4. 5 tbl spoon water
      5. 1-2 tbl spoon baking soda depending on how airy you want it.
      Cook down first 4 ingredients as the blog explains, apx 10-12 min on med-high heat. Immediately add baking soda gently stir, set to dry, break, dip, eat, enjoy.

      Second way:
      3 cups LIGHT brown sugar
      1/2 cup honey
      5 tbl spoon water
      1-2 tbl baking soda


      Same prep as above.

      I know you posted years ago, but just in case :)

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    2. And years later again, someone comes along, glad of your response!

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  7. Hi Sam -

    If this were any other application, I would say use honey, but I'm not sure if it would work here. You could also try making your own: http://www.food.com/recipe/homemade-corn-syrup-substitute-simple-syrup-74080

    If you're willing to fail at least once, those are two suggestions! Good luck!

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  8. COST PLUS WORLD MARKET CARRIES VIOLET CRUMBLE!

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  9. Actually, CRUNCHIE and VIOLET CRUMBLE are both sold in australia and they're not the same thing at all. Both honeycomb covered in chocolate, but two different kinds of honeycomb. I've lived here my whole life and grew up with both of them :)

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  10. Thanks for the info! I've only ever had Crunchie - I guess I thought honeycomb candy is honeycomb candy. Which is this recipe closer to then?
    -Amy

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  11. I love Cruchies! My mom is from Scotland and we live in Texas but we used to live in Australia where they are also Crunchies! I love LOVE LOVE LOVE LOVE THESE! THANK YOU! I CANNOT WAIT TO MAKE THESE (:

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  12. Sprouts carries this in BULK!!!

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    1. True, as does Whole Foods and some other places, but it'll set you back a pretty exorbitant amount for just a few pieces... making it yourself is actually surprisingly easy and SO much cheaper!

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    2. Actually it isn't any cheaper to make it yourself than to buy it at sprouts! It's $5.99 a pound, which isn't bad at all, seeing as how a pound turns out to be quite a bit of candy! Considering the cost of the ingredients to make it yourself; small bag of sugar $5, bottle of corn syrup $5+, honey $4, oil $3, chocolate chips $5, totaling to $22 oh not to mention the cooking materials parchment paper and baking spray add at least another $5 to the total ... Granted, you can make several one pound batches with said ingredients, but are you really going to make and eat several pounds of this in a short amount of time? I mean it takes my family of 4 an entire 2 weeks to kill a pound of this awesome stuff! And it's a family favorite so I don't really mind spending a whopping $12 a month to always have some around!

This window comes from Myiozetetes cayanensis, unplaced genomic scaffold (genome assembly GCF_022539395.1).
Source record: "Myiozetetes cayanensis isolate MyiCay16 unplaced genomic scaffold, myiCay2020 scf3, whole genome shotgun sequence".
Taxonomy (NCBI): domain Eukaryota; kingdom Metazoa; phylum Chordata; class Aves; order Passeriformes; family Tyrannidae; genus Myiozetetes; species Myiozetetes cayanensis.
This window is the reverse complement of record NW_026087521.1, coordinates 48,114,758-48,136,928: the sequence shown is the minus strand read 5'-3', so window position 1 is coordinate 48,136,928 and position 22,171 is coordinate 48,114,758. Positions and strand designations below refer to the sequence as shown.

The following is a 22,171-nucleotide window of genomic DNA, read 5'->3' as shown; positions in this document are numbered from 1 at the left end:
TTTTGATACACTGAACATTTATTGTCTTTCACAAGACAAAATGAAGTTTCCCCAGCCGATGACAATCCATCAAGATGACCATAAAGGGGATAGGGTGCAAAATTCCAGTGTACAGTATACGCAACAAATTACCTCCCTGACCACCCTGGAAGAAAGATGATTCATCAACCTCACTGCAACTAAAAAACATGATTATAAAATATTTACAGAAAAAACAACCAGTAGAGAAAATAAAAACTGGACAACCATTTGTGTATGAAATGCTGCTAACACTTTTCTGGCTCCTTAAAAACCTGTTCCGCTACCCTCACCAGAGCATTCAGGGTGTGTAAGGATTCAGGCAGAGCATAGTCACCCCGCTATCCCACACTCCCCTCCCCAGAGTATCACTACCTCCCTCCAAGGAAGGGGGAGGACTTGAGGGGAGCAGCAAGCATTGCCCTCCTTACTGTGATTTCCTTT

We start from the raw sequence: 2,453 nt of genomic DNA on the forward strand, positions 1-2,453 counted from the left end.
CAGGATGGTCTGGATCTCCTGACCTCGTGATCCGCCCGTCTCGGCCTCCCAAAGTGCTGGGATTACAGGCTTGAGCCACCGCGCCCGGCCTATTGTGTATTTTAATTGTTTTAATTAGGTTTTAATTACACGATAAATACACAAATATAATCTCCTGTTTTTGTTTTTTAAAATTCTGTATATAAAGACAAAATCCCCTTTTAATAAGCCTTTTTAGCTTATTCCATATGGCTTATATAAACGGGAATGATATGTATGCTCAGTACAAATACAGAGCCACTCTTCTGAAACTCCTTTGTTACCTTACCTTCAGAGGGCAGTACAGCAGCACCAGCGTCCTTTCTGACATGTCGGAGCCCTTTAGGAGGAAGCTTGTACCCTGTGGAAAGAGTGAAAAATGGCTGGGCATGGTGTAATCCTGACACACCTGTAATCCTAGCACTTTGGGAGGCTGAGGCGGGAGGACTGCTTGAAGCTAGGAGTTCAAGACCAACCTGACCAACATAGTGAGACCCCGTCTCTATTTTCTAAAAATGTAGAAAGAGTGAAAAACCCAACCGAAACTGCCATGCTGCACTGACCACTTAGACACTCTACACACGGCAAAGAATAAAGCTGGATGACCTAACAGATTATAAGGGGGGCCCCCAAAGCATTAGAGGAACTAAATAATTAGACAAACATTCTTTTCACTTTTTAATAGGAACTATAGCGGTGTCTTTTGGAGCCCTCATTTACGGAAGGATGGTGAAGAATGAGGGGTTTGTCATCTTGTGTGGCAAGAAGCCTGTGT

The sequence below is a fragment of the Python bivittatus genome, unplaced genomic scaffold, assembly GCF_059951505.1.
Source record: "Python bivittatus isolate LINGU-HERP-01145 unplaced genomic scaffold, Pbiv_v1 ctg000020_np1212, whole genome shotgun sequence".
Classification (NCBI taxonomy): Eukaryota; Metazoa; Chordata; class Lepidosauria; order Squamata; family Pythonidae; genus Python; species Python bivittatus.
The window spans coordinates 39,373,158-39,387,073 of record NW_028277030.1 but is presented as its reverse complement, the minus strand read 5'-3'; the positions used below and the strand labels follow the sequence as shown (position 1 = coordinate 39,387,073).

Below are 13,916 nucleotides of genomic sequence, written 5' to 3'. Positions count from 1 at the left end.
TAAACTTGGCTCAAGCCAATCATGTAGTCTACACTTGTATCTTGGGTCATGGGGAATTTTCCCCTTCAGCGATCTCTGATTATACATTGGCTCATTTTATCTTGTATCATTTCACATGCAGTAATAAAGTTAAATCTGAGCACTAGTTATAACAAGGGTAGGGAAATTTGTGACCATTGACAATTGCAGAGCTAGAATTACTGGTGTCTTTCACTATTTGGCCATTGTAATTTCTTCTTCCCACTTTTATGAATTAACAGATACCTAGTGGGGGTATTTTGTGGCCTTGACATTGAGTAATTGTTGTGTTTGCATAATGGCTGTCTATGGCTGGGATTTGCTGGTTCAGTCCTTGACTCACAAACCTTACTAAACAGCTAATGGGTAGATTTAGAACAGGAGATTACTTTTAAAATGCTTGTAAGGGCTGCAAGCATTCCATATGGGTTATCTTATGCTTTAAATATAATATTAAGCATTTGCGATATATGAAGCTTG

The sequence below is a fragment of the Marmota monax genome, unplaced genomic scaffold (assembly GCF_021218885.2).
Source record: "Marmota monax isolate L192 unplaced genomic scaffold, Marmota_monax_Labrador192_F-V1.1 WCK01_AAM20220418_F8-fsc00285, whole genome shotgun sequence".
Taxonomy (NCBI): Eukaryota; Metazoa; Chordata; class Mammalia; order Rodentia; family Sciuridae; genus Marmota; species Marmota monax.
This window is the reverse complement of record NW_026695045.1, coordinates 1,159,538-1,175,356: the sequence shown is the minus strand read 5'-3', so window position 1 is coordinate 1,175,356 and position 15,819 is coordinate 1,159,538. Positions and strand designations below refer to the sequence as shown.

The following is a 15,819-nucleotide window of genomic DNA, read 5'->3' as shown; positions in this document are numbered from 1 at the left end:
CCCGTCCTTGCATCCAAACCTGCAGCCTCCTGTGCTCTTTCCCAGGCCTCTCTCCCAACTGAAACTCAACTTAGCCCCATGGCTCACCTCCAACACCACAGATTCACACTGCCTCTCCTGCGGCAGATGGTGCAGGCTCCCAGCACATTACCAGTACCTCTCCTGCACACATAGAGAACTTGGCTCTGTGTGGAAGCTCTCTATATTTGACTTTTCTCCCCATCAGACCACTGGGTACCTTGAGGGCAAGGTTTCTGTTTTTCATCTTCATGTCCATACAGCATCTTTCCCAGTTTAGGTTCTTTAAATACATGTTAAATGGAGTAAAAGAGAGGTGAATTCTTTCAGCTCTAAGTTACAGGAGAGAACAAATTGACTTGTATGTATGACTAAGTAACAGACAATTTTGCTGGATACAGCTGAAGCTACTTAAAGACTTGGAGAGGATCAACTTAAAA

Even making it in bulk only really evens it out, monetarily. But admittedly, it is very fun to make and eat of course. And it ads a personal touch as a homemade gift, so I guess there's the plus side to it.
      But the point is, No it's not any cheaper to make than it is to buy!

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  13. TO BAKING AND MISTAKING!!! You did not mention in your recipe that it absolutely needs to be a light corn syrup used for this recipe!! A lot of people don't know the difference between light and dark corn syrup. A dark corn syrup will ruin this candy and make it taste slightly bitter and molasses like. Very gross tasting. It is necessary to use a light corn syrup to get the appropriate flavor of candy! I'm a gourmet candy chef and can make just about anything. Just thought you might like to provide your readers with the proper info.

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    1. Thank you gourmet candy chef for your proper information. - Amy

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    2. it's certainly a wonderful thing for "anonymous" to let us all know that they are a (gourmet candy chef), we can all be suitably impressed... I hear the standing ovation right now.... They are a (chef) and yet they use anonymous... hmmm, me thinks it's all about ego.... Amy, you do a wonderful service, and both my husband and I like you site. He uses it more than I do, and so does my mom.. I don't recall anyone using a site called ANONYMOUS though.... it's all good...